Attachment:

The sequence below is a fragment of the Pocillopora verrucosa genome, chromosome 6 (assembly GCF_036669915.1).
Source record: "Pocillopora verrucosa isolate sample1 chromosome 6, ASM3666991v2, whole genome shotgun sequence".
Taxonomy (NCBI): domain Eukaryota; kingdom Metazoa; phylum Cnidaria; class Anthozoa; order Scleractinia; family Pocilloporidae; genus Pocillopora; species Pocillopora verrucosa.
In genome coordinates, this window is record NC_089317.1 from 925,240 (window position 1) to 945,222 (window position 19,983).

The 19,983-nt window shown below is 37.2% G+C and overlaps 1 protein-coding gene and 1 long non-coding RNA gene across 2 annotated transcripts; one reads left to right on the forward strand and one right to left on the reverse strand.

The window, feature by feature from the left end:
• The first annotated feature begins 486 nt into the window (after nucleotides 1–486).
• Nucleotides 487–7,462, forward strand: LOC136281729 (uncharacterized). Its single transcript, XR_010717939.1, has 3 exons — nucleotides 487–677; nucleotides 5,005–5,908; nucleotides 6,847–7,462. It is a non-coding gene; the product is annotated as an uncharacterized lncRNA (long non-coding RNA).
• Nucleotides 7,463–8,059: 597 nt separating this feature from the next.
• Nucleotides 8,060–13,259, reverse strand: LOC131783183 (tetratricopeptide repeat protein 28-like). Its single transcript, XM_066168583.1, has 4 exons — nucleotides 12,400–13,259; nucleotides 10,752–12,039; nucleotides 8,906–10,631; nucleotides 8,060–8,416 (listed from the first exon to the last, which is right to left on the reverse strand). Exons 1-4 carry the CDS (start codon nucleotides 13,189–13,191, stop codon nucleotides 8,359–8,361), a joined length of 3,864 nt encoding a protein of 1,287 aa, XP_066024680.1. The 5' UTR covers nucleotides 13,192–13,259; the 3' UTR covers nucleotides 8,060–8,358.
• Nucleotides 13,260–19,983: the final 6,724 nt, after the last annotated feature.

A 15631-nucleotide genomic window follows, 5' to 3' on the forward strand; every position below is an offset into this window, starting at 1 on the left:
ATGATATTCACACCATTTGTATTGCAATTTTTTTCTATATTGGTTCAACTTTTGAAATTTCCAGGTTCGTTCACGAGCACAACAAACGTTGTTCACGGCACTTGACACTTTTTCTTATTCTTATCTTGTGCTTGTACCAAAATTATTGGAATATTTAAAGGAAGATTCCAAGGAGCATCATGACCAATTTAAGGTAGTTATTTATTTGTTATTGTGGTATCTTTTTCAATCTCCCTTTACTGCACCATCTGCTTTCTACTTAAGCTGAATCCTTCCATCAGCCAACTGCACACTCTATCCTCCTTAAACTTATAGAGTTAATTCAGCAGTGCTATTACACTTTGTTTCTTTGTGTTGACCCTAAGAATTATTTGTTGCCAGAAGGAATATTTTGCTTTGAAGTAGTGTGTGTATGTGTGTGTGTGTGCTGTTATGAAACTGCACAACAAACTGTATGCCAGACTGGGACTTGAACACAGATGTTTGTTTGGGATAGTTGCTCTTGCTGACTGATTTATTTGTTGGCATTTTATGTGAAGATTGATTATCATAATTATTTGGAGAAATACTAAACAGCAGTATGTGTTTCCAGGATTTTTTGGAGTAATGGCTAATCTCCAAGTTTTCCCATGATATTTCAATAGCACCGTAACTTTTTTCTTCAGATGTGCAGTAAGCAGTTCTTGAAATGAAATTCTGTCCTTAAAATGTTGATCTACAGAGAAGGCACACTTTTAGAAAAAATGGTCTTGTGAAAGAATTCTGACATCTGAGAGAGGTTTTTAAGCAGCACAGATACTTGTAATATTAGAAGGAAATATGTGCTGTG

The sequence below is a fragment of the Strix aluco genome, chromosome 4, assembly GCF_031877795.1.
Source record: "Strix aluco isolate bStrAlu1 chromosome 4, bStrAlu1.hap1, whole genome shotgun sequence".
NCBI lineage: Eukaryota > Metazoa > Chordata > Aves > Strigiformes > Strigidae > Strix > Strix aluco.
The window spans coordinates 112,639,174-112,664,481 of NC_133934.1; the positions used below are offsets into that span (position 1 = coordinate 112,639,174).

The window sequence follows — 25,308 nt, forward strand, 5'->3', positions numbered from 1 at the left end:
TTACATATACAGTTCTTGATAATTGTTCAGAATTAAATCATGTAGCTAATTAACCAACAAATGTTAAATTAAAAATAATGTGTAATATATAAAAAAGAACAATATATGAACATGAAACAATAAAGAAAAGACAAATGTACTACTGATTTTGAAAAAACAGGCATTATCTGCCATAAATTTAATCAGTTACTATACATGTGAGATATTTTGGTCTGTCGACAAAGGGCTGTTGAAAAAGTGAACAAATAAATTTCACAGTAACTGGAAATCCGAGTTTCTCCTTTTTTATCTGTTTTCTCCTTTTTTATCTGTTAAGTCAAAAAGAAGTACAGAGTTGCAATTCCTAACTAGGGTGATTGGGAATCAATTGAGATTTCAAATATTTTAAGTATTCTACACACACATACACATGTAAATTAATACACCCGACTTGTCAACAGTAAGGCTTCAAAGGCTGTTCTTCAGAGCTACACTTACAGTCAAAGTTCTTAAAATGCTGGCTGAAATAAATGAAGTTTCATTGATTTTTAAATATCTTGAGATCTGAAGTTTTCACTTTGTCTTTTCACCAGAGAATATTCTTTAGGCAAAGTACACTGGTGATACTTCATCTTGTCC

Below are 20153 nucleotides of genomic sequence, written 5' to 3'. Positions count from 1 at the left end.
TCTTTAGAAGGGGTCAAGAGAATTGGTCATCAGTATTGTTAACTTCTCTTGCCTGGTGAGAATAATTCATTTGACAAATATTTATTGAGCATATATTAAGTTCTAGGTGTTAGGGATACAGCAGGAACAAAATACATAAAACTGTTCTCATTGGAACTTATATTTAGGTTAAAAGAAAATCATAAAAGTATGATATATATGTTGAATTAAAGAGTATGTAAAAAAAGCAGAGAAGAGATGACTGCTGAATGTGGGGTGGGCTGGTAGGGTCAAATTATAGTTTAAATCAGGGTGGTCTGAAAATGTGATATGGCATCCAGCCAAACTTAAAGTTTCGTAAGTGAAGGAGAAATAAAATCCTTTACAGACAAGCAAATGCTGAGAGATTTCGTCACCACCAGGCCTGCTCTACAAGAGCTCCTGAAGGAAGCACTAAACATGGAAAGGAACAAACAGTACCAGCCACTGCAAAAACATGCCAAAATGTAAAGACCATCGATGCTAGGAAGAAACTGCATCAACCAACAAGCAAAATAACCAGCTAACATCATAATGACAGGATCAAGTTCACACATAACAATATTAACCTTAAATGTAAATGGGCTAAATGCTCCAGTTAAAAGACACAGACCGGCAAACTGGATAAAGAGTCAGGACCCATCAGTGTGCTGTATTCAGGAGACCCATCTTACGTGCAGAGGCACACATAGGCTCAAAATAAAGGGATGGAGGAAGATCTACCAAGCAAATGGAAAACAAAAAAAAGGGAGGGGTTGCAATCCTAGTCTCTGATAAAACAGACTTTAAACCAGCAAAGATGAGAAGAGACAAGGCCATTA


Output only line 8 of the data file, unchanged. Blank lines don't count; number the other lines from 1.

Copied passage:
• Nucleotides 487–7,462, forward strand: LOC136281729 (uncharacterized). Its single transcript, XR_010717939.1, has 3 exons — nucleotides 487–677; nucleotides 5,005–5,908; nucleotides 6,847–7,462. It is a non-coding gene; the product is annotated as an uncharacterized lncRNA (long non-coding RNA).